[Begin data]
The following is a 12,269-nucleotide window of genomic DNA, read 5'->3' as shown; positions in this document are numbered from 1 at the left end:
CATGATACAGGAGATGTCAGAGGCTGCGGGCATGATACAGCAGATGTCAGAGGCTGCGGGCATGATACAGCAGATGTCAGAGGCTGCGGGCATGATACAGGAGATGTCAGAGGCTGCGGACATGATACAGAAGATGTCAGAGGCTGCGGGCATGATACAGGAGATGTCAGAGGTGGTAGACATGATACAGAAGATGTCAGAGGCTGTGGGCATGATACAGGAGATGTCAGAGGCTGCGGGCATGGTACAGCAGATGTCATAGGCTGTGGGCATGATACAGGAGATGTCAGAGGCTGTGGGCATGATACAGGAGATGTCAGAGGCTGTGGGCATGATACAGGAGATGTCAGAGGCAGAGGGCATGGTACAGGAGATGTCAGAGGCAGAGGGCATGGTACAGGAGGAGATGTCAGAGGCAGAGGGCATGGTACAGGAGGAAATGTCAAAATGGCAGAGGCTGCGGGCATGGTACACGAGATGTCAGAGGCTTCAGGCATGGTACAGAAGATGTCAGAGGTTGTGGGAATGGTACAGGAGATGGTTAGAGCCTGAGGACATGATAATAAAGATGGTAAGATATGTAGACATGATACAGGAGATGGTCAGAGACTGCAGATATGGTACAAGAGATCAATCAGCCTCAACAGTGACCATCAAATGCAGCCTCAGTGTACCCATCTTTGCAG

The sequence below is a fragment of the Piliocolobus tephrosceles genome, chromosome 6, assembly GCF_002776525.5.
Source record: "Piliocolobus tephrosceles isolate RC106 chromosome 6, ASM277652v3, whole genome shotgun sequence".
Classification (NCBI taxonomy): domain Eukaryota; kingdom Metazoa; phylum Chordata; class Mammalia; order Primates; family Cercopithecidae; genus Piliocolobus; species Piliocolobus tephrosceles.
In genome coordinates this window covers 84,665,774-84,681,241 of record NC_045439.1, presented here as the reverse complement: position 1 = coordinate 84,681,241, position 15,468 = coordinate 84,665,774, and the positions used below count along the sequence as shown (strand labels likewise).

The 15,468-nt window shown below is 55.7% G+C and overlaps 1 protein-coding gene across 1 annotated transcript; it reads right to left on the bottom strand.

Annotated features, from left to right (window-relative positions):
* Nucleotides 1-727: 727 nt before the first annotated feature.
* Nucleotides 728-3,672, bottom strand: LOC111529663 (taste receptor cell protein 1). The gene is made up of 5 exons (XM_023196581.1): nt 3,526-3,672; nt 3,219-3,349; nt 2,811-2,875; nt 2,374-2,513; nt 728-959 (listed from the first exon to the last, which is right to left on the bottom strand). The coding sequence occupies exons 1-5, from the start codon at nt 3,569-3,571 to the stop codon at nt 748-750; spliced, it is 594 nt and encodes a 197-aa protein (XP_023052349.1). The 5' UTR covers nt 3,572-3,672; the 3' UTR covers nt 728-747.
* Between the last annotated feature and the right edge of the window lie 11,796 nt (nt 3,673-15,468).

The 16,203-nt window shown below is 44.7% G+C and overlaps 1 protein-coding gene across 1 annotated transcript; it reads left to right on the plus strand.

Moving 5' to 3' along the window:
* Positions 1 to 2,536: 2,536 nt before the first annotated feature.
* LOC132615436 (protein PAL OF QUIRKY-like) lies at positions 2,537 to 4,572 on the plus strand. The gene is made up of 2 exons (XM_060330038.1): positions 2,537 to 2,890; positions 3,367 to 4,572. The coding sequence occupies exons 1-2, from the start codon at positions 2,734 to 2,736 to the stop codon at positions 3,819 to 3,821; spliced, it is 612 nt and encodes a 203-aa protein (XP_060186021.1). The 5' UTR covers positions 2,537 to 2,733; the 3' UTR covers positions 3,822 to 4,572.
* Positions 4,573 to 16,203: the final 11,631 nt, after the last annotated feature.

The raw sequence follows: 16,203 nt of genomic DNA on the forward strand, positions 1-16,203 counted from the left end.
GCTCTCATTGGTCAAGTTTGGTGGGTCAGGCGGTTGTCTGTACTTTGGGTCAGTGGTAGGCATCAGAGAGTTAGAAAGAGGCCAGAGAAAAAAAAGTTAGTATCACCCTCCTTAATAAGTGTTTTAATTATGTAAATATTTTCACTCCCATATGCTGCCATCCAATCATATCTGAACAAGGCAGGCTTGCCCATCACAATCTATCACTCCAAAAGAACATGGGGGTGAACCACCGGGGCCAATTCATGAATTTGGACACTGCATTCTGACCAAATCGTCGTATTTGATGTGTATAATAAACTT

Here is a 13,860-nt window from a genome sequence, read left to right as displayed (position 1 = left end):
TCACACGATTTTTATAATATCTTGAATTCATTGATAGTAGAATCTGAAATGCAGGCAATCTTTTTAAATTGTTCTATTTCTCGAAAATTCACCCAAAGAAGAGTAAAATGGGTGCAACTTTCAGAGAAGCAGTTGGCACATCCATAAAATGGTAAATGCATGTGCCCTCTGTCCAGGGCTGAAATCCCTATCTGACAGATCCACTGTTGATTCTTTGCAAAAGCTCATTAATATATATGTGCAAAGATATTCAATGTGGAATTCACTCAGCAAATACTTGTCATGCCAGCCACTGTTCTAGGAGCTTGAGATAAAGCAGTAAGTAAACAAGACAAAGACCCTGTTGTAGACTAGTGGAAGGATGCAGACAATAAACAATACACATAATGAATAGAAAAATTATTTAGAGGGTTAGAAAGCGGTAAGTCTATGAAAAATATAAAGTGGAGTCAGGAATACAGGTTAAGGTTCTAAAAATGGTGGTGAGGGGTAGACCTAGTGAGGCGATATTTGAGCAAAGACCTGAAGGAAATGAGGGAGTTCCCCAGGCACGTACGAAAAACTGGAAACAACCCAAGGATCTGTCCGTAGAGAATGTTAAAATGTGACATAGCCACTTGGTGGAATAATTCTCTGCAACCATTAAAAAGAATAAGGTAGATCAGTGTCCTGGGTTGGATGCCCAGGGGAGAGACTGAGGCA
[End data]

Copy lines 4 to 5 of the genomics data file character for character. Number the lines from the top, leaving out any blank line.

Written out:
Source record: "Piliocolobus tephrosceles isolate RC106 chromosome 6, ASM277652v3, whole genome shotgun sequence".
Classification (NCBI taxonomy): domain Eukaryota; kingdom Metazoa; phylum Chordata; class Mammalia; order Primates; family Cercopithecidae; genus Piliocolobus; species Piliocolobus tephrosceles.